NASCAR at Watkins Glen: Is It Time to Replace The Tire Barriers?

David YeazellSenior Analyst IAugust 11, 2009

Watkins Glen has seen its share of great racing, and its share of great crashes.

Driving hard into turn nine, Sam Hornish Jr. was bumped by a loose Kasey Kahne. Sliding off the track and into the tire barrier, Hornish Jr. was then launched back across the track into oncoming traffic. The result was a horrifying crash involving Jeff Gordon, Jeff Burton and several other cars.

The 1991 Budweiser at the Glen was on lap six when J.D. McDuffie came in contact with Jimmy Means as they were approaching turn five. McDuffie’s car, followed closely by Means car, veered off the track, slid across the grass and hit the tire barrier at over 100 mph.

McDuffie’s car was launched into the air, high enough for Means’ car to slide completely under it and out of harms way, and then slammed to the ground on its roof.

It was the second violent crash in turn five that week. Jimmy Means walked away. J.D. McDuffie was crushed inside his car and died.

Before the next race at the Glen, NASCAR implemented some changes. The bus stop was one of those changes.

This small deviation from the original track would force drivers to slow down before entering the deadly turn. After the reconfiguration, turn five became turn nine.

The second change was to the car. A small bar was placed next to the window net. This bar, called the Earnhardt Bar, would decrease the chances of the roof crushing the driver in the event the car ended up on its top.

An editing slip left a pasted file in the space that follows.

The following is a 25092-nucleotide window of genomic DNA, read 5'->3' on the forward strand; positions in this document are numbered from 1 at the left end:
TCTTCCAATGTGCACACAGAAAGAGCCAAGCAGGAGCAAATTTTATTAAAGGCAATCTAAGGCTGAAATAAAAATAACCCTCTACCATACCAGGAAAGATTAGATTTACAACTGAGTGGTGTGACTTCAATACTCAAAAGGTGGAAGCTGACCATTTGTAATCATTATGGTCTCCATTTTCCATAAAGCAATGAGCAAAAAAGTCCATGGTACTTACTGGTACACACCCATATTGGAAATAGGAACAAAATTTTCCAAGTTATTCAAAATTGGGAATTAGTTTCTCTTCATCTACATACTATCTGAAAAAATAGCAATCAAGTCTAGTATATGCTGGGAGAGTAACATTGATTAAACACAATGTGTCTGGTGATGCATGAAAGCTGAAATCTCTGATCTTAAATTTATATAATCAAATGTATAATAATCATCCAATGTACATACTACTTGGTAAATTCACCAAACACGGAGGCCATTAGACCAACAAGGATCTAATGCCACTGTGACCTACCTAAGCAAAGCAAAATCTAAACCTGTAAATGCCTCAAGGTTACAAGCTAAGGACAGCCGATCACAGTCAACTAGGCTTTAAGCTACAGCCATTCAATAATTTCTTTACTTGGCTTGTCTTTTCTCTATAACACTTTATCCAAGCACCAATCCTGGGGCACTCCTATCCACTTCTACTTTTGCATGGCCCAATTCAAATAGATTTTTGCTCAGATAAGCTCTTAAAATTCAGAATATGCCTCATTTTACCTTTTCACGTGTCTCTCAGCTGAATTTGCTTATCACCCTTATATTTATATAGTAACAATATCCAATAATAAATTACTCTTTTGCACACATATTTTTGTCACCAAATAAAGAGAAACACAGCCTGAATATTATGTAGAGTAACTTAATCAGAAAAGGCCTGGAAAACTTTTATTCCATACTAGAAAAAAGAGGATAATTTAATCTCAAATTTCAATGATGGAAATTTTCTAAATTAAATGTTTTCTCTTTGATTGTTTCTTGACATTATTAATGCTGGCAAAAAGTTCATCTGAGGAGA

Jeff Gordon said he saw the 77 car leave the racing surface, and knew it would be shot back across the track, but felt he had enough time to clear.  

According to tape, it took four seconds from the time Hornish Jr. started sliding, until he was hit by Gordon’s car, and then a host of others.

While computing his decision, Gordon had traveled the length of two football fields in that short amount of time.

Everyone walked away from the crash, this time.

A tire barrier is good for protection and does absorb a considerable amount of energy. It also retains that energy, then releases it and creates an out of control pin ball effect for the cars. Is it really a safe safety barrier, or another catastrophe lying in wait?

The COT is extremely safe, but what about the tracks? Is it time to implement more changes for Watkins Glen?

Sand and gravel traps have proved very effective in slowing down or stopping cars without adverse or severely uncontrolled effects. 

Should NASCAR take a look at the dynamics and safety of these tire barriers before we experience déjà vu?